During my fifteen year tenure as a sales trainer and sales motivation speaker, I have discovered that many sales people still ask weak, feeble sales questions. Questions that do little, or nothing, to move the sales conversation forward. Lame questions that fail to demonstrate their expertise. Weak questions that don’t uncover a prospect’s true buying motives.

Here are eleven feeble sales questions you need to avoid using.

1. “What do you know about us?”

It amazes me how many sales people think that this is a good question because when people say they don’t know anything about their company it gives them the chance to start telling them everything they do. Unfortunately, this usually causes them to start tuning you out and begin looking for an escape route.

2. “Are you the decision maker?”

Although there is nothing technically wrong with this question, it usually results in a ‘yes’ response and in many cases, that person is NOT actually the individual who has final say on the decision. It is much more effective to ask, “Who else do you normally consult with on decisions of this nature?”

3. “What are your needs?”

Using this question automatically turns you into an order-taker, not a sales-maker. It is actually one of the worst questions you can ask because it is unimaginative and does absolutely nothing to demonstrate your expertise in your industry.

4. “Do you want this feature?”

You might be familiar with the features of all of your products but it’s doubtful that your customers are. A better way to phrase this is to ask, “What were you looking for?” or “What do you want this product to do?”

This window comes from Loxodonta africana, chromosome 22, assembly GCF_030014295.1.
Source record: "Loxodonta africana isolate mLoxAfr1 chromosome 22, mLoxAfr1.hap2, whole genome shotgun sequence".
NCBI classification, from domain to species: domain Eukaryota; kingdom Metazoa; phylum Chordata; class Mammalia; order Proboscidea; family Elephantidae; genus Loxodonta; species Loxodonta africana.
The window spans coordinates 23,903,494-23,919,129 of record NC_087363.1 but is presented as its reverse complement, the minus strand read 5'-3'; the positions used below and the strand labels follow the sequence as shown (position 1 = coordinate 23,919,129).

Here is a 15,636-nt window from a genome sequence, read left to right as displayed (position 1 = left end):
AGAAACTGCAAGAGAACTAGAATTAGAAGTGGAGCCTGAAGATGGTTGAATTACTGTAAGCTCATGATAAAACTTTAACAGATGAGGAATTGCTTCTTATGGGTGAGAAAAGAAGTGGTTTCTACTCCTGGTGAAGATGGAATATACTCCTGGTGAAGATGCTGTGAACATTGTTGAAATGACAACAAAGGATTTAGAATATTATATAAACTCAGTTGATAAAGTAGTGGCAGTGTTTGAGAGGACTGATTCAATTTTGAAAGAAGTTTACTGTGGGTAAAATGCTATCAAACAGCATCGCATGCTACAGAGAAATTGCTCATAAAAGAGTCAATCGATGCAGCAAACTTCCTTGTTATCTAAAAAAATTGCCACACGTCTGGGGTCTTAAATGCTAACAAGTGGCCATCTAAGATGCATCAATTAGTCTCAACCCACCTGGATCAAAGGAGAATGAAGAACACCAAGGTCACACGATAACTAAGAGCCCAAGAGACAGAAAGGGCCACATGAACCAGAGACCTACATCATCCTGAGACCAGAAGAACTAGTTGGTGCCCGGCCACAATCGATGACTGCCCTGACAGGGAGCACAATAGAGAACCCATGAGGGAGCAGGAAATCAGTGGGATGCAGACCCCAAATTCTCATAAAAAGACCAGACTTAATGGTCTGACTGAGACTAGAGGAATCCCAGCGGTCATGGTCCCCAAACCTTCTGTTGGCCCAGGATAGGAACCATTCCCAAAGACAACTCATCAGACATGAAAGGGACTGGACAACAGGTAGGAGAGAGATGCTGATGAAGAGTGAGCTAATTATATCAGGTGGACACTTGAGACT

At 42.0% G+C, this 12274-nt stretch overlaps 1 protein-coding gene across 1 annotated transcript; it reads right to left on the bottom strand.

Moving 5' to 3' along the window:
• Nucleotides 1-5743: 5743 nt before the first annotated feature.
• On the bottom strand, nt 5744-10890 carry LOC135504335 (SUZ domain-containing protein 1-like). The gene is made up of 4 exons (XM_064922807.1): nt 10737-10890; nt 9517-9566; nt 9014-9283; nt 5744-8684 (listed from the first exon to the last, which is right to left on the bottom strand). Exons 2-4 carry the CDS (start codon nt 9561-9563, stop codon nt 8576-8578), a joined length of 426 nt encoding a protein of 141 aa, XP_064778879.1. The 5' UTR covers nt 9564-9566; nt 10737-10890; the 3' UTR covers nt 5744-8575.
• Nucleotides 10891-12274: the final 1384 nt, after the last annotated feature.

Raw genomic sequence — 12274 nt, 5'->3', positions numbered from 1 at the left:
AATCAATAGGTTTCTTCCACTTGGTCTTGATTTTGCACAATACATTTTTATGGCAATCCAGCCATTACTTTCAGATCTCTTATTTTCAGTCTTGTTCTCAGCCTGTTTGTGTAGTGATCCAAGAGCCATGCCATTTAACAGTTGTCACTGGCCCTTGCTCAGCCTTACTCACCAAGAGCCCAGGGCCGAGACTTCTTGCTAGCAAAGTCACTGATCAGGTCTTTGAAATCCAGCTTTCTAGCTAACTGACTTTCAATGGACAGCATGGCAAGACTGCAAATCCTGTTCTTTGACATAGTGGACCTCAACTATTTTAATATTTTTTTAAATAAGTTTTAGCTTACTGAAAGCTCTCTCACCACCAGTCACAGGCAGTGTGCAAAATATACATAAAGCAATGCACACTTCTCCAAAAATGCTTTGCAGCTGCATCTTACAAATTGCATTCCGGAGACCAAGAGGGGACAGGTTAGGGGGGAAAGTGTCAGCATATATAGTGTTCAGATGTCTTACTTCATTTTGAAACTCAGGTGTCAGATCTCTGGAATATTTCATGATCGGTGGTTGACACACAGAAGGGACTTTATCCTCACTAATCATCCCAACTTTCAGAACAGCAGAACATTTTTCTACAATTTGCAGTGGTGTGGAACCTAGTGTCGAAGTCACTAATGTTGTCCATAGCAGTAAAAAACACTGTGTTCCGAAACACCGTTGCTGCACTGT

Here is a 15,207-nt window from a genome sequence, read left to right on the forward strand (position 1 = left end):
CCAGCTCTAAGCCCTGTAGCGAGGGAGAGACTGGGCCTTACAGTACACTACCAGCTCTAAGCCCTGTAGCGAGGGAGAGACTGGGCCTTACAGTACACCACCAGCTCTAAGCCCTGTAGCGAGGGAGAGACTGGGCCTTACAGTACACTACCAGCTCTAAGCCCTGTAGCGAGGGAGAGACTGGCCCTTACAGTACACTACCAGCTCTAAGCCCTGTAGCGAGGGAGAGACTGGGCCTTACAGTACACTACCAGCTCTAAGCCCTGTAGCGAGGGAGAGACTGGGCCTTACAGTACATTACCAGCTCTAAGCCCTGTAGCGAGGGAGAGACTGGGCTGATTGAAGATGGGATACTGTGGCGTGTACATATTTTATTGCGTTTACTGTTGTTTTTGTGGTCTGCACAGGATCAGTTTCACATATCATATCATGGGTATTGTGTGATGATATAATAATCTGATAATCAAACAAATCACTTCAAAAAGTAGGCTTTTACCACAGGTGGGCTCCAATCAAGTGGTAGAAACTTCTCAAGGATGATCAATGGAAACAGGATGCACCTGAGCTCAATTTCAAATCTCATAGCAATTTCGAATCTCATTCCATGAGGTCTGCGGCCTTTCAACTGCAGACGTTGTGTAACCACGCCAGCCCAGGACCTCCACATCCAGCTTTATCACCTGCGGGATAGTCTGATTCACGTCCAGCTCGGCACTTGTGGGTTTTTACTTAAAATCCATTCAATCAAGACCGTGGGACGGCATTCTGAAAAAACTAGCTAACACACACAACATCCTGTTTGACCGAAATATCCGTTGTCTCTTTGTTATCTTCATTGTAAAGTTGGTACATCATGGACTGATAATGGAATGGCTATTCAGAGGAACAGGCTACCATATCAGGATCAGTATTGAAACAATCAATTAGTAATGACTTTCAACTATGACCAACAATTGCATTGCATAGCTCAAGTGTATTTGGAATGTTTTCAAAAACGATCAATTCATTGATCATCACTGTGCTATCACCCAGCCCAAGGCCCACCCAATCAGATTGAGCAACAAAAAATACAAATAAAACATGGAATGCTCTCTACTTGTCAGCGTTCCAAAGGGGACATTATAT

5. “Do you want to save…

(insert money, time, or other lame benefit)?”
Often referred to as a ‘tie-down’ question, it is a pathetic attempt to get the other person to say, ‘yes’. But, decision makers aren’t stupid and using this question is a quick way to be shown the door.

6. “What is your budget?”

Many people haven’t established a budget or don’t know what to budget for a particular purchase. Do them and yourself a favor and focusing on exploring their problems and presenting a solution that addresses those issues. Budget will become less of a concern.

7. “Can you give me a referral?”

You need to avoid asking this question because it is too generic. If you want a referral you need to be specific and help your customer understand who would make a good referral. Saying “anyone” is NOT an effective reply; you need to help the other person understand what a good referral looks like.

8. “Are you ready to buy?”

Many sales people use this as a trial close or to separate tire kickers from qualified buyers. However, it is old-school, outdated, and tired. There are much more effective ways of finding out this information without using this question.

9. “If I could show you (insert something like how my product will benefit you) will you buy?”

This is similar to the question pointed out earlier (see point 5).

10. “Who else should I talk to in the company?”

There is actually nothing with this question. However, it’s the timing that matter. Many sales people are taught to ask for introductions before they close any deal. However, if you do this too soon, you run the risk of alienating your contact. But, if you help them solve a problem, they will be more than willing to introduce you to another department or division.

11. “Do you want to make more money, gain new clients, increase your sales, etc?”

See response for point five above.

I trust that YOU don’t ask these weak, feeble, lame questions. If you happen to work with people who do, print this post and place it on their desk. Maybe they’ll get the hint.